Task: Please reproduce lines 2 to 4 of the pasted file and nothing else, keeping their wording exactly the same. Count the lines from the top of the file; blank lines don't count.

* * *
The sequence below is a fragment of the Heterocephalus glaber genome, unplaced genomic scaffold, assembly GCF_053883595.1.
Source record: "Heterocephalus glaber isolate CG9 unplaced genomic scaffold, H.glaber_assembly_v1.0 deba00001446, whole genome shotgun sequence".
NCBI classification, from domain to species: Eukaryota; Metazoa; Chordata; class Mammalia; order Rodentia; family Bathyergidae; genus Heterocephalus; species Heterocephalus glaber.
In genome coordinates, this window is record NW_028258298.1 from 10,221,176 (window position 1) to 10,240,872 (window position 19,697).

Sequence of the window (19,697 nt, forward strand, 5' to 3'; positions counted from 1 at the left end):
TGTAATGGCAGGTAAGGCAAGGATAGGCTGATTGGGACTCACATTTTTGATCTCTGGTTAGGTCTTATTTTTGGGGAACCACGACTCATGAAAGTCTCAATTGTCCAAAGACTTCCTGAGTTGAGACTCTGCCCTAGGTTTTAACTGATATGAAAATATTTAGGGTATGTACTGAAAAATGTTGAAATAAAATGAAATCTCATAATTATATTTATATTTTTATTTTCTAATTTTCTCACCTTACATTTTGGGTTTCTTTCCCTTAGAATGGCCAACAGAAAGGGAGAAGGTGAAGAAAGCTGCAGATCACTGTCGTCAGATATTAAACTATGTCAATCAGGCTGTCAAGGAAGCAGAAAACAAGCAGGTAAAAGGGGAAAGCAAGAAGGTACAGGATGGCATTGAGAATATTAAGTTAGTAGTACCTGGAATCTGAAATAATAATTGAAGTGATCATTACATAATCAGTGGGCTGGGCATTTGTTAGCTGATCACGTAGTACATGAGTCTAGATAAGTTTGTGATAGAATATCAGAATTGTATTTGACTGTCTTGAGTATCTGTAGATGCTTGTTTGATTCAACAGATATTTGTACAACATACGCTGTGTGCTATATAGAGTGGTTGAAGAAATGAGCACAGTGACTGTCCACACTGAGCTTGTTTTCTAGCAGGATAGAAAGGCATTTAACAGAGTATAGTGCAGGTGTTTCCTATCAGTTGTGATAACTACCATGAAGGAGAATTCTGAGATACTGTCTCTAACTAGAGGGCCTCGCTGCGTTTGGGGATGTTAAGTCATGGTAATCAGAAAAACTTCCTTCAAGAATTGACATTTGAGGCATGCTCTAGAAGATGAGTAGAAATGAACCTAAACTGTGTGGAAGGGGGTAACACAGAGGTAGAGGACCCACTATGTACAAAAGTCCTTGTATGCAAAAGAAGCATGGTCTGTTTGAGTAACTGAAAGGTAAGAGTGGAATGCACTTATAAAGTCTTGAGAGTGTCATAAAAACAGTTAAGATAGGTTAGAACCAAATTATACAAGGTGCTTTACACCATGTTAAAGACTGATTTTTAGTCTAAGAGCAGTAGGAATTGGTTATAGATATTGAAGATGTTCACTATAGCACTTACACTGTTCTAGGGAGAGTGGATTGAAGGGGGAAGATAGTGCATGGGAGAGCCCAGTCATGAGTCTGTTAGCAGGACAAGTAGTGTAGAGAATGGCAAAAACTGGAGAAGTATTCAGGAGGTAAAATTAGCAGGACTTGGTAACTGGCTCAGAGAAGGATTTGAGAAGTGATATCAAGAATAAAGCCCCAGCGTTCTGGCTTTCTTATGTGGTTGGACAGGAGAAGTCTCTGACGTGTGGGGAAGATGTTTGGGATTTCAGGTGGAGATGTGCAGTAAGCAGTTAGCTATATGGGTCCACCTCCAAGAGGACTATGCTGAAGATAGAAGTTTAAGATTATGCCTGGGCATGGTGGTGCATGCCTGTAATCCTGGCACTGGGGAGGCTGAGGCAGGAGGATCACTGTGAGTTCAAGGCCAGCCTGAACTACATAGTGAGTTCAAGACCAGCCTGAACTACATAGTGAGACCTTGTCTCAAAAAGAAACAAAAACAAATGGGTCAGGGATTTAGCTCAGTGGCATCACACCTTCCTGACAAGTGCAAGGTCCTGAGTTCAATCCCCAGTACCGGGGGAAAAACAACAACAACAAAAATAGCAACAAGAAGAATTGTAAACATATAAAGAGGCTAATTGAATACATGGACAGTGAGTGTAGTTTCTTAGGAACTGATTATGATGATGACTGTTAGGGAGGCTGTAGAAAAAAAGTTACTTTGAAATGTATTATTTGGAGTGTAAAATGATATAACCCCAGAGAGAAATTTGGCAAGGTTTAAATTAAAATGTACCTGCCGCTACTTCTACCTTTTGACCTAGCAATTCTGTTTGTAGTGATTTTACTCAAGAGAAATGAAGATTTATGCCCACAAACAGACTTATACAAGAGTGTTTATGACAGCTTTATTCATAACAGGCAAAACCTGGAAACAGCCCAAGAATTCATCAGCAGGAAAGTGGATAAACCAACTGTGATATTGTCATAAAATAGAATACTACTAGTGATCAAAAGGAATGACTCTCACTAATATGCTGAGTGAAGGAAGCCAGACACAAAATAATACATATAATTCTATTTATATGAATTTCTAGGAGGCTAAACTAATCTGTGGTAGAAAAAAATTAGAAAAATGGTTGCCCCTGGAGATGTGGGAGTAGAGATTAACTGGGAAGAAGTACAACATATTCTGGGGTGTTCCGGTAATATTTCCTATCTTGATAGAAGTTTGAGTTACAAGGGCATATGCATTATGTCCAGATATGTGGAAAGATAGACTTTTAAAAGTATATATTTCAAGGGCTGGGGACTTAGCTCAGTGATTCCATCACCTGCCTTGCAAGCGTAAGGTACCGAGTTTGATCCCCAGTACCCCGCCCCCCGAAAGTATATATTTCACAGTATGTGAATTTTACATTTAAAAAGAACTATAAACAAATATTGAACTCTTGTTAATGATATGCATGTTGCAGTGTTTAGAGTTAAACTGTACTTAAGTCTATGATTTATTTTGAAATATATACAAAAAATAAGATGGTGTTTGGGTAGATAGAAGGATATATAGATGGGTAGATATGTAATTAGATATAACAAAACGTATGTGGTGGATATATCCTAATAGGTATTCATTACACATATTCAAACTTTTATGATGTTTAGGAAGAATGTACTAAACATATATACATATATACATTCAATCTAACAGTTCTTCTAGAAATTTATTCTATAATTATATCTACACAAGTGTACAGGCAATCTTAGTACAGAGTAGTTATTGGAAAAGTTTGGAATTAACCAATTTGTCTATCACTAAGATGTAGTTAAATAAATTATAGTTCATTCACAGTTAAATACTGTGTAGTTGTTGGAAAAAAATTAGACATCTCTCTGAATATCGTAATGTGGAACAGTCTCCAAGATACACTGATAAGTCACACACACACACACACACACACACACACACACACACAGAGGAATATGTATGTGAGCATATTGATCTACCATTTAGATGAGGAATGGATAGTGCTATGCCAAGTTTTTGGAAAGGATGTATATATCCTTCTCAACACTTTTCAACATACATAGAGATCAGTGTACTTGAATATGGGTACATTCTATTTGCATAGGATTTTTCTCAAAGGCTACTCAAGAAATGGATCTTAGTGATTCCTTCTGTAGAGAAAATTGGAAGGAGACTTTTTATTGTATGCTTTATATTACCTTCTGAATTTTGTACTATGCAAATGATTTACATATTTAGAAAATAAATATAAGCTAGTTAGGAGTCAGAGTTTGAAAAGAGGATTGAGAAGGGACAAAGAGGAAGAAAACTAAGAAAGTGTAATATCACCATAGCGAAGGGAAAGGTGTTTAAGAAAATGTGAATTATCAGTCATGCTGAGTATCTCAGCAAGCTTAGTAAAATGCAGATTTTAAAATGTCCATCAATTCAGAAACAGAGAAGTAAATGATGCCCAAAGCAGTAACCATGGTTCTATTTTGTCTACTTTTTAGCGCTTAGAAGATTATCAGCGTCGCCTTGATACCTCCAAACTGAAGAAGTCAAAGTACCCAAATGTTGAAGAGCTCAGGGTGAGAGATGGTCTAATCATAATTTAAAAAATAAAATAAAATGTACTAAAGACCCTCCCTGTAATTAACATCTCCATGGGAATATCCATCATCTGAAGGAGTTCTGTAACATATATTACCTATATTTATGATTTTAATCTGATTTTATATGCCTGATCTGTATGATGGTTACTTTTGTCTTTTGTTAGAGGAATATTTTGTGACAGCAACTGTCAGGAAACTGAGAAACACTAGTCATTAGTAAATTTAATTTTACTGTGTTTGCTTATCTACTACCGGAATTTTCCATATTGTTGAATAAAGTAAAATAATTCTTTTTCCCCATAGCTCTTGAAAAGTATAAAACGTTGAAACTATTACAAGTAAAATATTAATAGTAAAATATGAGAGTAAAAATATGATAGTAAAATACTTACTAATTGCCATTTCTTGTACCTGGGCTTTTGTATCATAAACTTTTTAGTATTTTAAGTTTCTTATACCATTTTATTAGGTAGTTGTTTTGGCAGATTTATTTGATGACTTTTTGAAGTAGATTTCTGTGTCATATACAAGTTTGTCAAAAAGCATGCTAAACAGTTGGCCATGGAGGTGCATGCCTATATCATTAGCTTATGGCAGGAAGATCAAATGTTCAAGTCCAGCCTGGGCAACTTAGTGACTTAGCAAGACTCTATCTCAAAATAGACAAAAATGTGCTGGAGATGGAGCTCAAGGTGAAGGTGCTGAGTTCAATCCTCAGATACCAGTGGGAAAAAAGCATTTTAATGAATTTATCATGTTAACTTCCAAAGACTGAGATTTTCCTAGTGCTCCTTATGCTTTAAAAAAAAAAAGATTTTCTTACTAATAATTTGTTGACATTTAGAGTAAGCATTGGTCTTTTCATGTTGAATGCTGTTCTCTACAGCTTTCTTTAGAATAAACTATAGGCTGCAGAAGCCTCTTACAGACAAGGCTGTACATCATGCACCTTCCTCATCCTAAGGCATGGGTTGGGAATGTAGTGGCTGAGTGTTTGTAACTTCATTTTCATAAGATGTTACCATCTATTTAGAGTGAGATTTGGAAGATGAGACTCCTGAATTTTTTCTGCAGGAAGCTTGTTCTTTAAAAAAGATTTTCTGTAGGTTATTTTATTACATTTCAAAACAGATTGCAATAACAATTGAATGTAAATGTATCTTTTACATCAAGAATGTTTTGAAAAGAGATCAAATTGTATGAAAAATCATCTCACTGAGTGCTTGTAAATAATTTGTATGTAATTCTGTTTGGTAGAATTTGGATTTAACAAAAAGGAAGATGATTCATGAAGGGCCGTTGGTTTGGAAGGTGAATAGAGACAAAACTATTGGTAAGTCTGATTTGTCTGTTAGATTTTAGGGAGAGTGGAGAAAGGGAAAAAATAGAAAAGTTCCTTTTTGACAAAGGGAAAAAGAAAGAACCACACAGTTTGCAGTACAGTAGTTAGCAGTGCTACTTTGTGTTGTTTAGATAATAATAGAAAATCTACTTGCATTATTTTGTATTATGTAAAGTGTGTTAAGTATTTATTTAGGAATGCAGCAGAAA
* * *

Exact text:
Source record: "Heterocephalus glaber isolate CG9 unplaced genomic scaffold, H.glaber_assembly_v1.0 deba00001446, whole genome shotgun sequence".
NCBI classification, from domain to species: Eukaryota; Metazoa; Chordata; class Mammalia; order Rodentia; family Bathyergidae; genus Heterocephalus; species Heterocephalus glaber.
In genome coordinates, this window is record NW_028258298.1 from 10,221,176 (window position 1) to 10,240,872 (window position 19,697).